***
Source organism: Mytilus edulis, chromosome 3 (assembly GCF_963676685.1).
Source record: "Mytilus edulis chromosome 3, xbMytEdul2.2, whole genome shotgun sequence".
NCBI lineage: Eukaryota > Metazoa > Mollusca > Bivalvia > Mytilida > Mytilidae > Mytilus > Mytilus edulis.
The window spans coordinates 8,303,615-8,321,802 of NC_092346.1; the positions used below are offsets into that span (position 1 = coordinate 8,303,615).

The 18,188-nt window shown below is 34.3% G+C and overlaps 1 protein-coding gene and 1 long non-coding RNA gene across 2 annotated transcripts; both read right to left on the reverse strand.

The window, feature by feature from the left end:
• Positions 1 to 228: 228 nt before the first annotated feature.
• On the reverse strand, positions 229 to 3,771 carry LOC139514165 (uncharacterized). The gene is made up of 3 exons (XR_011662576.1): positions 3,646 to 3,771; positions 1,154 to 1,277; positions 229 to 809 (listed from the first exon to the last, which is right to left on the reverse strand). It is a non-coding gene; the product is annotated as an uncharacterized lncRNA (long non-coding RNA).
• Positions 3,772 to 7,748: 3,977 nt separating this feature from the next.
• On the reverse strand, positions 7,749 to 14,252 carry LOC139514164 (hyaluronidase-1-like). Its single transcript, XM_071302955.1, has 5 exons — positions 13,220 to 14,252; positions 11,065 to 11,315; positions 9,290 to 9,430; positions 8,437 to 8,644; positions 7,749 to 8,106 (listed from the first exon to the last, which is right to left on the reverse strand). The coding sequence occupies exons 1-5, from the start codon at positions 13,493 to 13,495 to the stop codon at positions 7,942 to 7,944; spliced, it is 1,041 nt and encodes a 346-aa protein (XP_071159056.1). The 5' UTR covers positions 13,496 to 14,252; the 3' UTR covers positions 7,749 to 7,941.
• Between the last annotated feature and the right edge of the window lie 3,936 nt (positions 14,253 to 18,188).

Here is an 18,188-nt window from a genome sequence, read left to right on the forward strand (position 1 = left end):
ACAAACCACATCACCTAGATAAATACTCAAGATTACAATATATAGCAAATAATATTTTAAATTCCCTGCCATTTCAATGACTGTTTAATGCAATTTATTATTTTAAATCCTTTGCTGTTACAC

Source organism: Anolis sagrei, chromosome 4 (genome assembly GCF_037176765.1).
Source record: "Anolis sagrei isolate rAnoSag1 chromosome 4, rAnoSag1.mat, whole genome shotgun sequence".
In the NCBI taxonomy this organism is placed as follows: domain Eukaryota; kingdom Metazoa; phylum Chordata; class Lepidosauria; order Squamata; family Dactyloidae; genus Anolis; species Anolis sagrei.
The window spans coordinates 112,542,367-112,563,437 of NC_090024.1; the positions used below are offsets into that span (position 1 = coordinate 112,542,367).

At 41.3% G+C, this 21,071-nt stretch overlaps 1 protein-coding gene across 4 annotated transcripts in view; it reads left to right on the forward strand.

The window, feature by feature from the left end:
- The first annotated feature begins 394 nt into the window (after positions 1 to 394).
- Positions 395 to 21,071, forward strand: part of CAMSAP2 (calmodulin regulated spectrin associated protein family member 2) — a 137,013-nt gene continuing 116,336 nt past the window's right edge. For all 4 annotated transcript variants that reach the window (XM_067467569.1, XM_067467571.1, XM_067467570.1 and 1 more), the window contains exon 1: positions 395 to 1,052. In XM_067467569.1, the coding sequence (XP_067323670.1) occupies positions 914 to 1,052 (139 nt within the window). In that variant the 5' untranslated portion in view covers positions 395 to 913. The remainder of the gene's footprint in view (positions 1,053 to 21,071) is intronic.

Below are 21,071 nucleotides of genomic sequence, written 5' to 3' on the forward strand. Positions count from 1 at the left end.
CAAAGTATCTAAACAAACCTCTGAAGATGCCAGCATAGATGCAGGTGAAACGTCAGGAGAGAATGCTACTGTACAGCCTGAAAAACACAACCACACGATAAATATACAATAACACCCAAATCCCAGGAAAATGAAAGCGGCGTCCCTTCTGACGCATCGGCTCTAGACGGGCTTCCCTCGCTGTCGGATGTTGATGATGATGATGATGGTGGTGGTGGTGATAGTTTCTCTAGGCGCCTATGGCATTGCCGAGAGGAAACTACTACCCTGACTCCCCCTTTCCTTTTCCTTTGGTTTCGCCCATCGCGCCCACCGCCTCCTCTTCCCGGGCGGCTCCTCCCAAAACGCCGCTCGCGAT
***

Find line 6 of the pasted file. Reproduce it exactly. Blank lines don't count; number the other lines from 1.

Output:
The window, feature by feature from the left end: